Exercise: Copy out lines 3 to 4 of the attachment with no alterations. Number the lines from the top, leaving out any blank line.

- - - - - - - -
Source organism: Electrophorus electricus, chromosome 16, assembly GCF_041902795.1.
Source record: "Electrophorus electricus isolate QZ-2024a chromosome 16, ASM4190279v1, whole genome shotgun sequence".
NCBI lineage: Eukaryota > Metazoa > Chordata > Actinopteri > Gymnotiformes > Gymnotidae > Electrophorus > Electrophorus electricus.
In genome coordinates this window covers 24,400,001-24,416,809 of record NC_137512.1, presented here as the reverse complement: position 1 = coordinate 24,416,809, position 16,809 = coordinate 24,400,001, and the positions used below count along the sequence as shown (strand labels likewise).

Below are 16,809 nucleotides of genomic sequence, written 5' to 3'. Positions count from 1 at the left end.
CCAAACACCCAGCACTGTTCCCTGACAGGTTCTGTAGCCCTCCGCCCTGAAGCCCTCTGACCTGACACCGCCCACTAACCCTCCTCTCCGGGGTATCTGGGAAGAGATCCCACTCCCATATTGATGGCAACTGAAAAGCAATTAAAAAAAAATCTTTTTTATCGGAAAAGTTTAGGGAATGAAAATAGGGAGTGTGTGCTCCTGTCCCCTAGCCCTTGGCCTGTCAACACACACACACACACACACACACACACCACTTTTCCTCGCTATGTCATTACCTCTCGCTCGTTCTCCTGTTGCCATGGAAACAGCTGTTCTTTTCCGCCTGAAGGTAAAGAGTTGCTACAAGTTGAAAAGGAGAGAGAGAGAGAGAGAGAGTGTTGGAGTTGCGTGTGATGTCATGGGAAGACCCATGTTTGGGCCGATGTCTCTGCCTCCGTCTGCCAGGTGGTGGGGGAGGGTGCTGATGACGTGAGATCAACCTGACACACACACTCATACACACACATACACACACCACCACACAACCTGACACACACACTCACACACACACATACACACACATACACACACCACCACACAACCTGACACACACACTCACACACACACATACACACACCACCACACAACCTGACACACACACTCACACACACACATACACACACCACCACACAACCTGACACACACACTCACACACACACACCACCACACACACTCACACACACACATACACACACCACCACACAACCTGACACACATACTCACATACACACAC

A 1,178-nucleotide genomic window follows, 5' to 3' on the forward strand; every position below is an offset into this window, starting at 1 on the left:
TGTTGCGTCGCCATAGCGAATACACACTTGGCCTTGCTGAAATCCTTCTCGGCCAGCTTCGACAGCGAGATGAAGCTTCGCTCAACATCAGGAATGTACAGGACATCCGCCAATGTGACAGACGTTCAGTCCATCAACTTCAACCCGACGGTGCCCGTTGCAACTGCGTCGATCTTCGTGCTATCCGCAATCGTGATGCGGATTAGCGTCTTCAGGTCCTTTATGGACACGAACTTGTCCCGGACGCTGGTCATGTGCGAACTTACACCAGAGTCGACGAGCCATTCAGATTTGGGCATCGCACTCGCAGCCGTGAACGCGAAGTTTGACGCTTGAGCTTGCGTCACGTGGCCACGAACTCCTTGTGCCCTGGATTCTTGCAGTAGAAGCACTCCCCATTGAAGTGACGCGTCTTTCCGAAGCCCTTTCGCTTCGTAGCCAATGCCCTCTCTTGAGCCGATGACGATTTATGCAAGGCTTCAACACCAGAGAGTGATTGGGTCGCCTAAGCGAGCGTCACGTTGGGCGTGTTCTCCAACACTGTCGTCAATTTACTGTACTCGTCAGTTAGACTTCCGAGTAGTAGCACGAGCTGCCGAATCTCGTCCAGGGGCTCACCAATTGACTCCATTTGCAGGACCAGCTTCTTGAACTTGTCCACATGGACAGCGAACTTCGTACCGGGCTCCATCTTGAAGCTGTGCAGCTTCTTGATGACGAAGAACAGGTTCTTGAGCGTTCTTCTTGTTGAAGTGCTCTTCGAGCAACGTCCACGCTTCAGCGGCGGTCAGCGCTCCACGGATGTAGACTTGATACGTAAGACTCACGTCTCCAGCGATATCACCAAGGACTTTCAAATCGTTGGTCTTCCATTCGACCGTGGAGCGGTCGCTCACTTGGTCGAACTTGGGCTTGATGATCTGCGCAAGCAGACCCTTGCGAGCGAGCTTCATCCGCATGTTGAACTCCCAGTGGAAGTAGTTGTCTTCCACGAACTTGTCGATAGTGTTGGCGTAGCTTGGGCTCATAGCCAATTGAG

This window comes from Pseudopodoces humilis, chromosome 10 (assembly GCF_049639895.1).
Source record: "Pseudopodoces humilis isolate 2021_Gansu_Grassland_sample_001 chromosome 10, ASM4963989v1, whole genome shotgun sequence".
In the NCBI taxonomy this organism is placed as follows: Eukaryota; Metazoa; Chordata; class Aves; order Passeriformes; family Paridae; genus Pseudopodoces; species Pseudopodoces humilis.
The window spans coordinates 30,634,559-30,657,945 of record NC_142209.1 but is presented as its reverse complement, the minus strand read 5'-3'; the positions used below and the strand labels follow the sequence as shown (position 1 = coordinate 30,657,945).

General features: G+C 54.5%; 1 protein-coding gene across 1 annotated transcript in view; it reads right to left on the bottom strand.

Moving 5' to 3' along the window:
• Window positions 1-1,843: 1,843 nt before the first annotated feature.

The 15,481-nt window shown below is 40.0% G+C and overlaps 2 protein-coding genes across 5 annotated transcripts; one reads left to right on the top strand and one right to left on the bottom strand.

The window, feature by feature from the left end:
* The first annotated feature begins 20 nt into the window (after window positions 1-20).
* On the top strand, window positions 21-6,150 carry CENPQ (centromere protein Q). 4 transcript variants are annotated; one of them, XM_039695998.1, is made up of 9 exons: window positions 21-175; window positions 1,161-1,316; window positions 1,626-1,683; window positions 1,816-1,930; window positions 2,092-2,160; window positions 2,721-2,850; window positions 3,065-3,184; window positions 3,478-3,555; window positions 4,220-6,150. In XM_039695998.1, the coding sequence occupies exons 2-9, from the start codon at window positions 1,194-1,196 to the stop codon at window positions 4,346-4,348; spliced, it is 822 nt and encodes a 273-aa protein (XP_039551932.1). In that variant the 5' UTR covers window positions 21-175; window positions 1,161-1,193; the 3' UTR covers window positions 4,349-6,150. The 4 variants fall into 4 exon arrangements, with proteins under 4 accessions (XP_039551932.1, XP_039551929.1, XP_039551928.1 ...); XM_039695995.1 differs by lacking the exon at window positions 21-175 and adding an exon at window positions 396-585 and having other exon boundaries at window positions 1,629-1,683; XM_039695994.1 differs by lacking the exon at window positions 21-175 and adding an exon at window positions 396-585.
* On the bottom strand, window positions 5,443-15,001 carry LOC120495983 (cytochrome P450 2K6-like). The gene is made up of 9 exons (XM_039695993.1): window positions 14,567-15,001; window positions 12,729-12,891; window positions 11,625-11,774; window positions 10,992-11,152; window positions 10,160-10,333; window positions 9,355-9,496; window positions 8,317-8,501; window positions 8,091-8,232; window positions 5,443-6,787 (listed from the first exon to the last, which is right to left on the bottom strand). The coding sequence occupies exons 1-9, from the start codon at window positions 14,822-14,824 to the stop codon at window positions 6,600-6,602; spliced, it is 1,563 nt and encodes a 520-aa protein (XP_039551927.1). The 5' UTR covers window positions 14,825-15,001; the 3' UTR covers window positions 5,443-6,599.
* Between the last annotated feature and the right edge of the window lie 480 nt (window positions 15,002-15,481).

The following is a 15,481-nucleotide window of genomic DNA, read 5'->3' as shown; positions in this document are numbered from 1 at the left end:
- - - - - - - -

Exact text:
NCBI lineage: Eukaryota > Metazoa > Chordata > Actinopteri > Gymnotiformes > Gymnotidae > Electrophorus > Electrophorus electricus.
In genome coordinates this window covers 24,400,001-24,416,809 of record NC_137512.1, presented here as the reverse complement: position 1 = coordinate 24,416,809, position 16,809 = coordinate 24,400,001, and the positions used below count along the sequence as shown (strand labels likewise).